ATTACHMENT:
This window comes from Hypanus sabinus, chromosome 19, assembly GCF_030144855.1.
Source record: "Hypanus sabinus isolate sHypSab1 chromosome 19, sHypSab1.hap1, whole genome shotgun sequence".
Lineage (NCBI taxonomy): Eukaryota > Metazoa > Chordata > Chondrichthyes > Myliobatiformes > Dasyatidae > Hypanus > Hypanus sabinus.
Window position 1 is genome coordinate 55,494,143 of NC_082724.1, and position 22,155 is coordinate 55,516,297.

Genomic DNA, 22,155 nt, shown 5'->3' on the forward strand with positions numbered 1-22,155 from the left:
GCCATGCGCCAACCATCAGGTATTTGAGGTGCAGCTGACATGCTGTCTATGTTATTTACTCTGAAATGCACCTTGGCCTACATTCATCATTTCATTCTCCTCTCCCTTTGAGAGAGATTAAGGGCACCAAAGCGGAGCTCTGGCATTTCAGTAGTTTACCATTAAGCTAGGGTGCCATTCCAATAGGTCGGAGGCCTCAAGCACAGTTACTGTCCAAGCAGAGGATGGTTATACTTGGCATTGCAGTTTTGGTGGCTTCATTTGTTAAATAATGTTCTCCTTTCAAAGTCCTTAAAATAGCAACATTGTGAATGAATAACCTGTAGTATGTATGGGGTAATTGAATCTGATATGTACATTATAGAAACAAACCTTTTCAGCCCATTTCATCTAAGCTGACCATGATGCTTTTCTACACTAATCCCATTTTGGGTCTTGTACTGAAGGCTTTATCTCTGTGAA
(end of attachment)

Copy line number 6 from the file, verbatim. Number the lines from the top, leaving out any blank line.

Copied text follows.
GCCATGCGCCAACCATCAGGTATTTGAGGTGCAGCTGACATGCTGTCTATGTTATTTACTCTGAAATGCACCTTGGCCTACATTCATCATTTCATTCTCCTCTCCCTTTGAGAGAGATTAAGGGCACCAAAGCGGAGCTCTGGCATTTCAGTAGTTTACCATTAAGCTAGGGTGCCATTCCAATAGGTCGGAGGCCTCAAGCACAGTTACTGTCCAAGCAGAGGATGGTTATACTTGGCATTGCAGTTTTGGTGGCTTCATTTGTTAAATAATGTTCTCCTTTCAAAGTCCTTAAAATAGCAACATTGTGAATGAATAACCTGTAGTATGTATGGGGTAATTGAATCTGATATGTACATTATAGAAACAAACCTTTTCAGCCCATTTCATCTAAGCTGACCATGATGCTTTTCTACACTAATCCCATTTTGGGTCTTGTACTGAAGGCTTTATCTCTGTGAA